July 10, 2008
Law school rankings and associative goods
Posted by Usha Rodrigues

My colleague Jason Solomon is blogging up a storm over at Prawfs, taking on Brian Leiter, the U.S. News Rankings, and apple pie (OK, not apple pie). Jason’s post is worth reading in its entirety, but to paraphrase, he’s arguing that rankings should reflect a faculty’s educational prowess, rather than its scholarly abilities. I’m not going to dive into the fray, but I will dip a toe into the shallow end of the pool.

Jason sets forth Russell Korobkin’s “coordination function” theory of rankings as follows “Employers look to the rankings to figure out how to find the best future lawyers; prospective students look to the rankings to see where the most desirable employers will hire from.” I posit one additional factor: looking at higher education as an “associative good” (with due credit to Henry Hansmann), the consumer is interested not only in the quality of the product, but also in the quality of fellow consumers. Under this view, the appeal of attending an elite school has less to do with the quality of education, and more to do with the quality of classmates and alumni that students encounter en route to a diploma and post-graduation.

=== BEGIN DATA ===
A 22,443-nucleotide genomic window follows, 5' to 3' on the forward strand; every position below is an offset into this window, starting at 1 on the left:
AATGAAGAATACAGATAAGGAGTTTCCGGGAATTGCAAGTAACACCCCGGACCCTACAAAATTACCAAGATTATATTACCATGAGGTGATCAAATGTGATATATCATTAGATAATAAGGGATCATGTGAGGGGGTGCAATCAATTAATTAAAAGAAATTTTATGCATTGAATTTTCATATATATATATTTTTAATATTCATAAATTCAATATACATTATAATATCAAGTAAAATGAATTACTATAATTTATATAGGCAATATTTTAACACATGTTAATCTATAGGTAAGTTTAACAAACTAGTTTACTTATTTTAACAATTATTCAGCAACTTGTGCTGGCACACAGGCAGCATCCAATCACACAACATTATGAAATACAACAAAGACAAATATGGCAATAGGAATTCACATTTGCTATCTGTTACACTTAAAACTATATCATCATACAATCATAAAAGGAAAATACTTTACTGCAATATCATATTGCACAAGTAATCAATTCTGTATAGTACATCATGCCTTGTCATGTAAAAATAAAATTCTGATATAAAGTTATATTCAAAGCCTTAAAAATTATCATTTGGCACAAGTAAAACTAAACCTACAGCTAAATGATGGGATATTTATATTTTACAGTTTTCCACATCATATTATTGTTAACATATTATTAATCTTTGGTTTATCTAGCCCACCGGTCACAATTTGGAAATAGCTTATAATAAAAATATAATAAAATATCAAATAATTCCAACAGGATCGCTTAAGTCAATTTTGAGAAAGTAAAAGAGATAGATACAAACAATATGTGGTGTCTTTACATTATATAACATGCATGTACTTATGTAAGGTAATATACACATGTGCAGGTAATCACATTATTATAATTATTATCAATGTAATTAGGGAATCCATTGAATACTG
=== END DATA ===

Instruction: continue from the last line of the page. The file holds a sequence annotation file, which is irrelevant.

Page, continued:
The more desirable schools create more valuable associative connections—an elite club of lawyers—while at the non-elite schools education is naturally more of a commodity. Thus, the interests in ranking criteria will vary from the top to the bottom of the chain. There are also what we might call regional associative goods, schools that don’t fare as well in a national ranking, but dominate a local market. Particularly in local politics, a state school might enjoy higher currency than a fancy-pants out-of-state law school.*

Cynically, one may argue that at the top it doesn’t matter what the rankings are based on; they exist to sort, and as long as a school selects students and faculty generally appropriate to its place in the hierarchy, the status quo is preserved and reinforced. But “non-elite” schools, who sell education rather than connections, presumably would be more anxious to compete on the quality they offer. The problem, I suspect, is credibly signaling that's what they're doing.

*Go Dawgs!

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